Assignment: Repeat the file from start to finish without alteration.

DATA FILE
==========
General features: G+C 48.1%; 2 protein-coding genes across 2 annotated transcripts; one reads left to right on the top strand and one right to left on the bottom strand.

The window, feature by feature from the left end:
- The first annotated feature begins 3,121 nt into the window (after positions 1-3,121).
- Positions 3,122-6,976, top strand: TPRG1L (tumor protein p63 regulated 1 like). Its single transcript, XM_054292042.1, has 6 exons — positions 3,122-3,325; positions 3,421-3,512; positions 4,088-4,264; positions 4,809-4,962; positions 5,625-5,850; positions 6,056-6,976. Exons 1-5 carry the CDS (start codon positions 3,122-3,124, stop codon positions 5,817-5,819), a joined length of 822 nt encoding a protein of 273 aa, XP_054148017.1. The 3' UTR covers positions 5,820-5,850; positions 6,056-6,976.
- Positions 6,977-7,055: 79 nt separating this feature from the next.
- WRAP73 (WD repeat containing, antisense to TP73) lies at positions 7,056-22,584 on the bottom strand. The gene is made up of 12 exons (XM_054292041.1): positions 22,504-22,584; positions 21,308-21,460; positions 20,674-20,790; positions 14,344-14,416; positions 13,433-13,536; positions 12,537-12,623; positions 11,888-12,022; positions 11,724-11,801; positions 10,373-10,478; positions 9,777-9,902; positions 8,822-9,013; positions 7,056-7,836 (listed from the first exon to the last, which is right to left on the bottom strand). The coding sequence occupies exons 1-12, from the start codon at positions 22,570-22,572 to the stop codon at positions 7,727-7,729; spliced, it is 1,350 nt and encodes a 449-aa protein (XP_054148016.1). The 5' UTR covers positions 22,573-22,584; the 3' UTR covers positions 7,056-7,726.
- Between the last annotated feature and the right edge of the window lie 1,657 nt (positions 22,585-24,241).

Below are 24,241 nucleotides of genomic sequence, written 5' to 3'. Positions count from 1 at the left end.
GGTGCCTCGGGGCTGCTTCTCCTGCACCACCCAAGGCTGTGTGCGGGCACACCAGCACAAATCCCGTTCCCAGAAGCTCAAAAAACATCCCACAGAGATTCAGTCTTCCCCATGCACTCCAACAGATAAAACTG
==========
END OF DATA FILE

General features: G+C 48.1%; 2 protein-coding genes across 2 annotated transcripts; one reads left to right on the top strand and one right to left on the bottom strand.

The window, feature by feature from the left end:
- The first annotated feature begins 3,121 nt into the window (after positions 1-3,121).
- Positions 3,122-6,976, top strand: TPRG1L (tumor protein p63 regulated 1 like). Its single transcript, XM_054292042.1, has 6 exons — positions 3,122-3,325; positions 3,421-3,512; positions 4,088-4,264; positions 4,809-4,962; positions 5,625-5,850; positions 6,056-6,976. Exons 1-5 carry the CDS (start codon positions 3,122-3,124, stop codon positions 5,817-5,819), a joined length of 822 nt encoding a protein of 273 aa, XP_054148017.1. The 3' UTR covers positions 5,820-5,850; positions 6,056-6,976.
- Positions 6,977-7,055: 79 nt separating this feature from the next.
- WRAP73 (WD repeat containing, antisense to TP73) lies at positions 7,056-22,584 on the bottom strand. The gene is made up of 12 exons (XM_054292041.1): positions 22,504-22,584; positions 21,308-21,460; positions 20,674-20,790; positions 14,344-14,416; positions 13,433-13,536; positions 12,537-12,623; positions 11,888-12,022; positions 11,724-11,801; positions 10,373-10,478; positions 9,777-9,902; positions 8,822-9,013; positions 7,056-7,836 (listed from the first exon to the last, which is right to left on the bottom strand). The coding sequence occupies exons 1-12, from the start codon at positions 22,570-22,572 to the stop codon at positions 7,727-7,729; spliced, it is 1,350 nt and encodes a 449-aa protein (XP_054148016.1). The 5' UTR covers positions 22,573-22,584; the 3' UTR covers positions 7,056-7,726.
- Between the last annotated feature and the right edge of the window lie 1,657 nt (positions 22,585-24,241).

Below are 24,241 nucleotides of genomic sequence, written 5' to 3'. Positions count from 1 at the left end.
GGTGCCTCGGGGCTGCTTCTCCTGCACCACCCAAGGCTGTGTGCGGGCACACCAGCACAAATCCCGTTCCCAGAAGCTCAAAAAACATCCCACAGAGATTCAGTCTTCCCCATGCACTCCAACAGATAAAACTG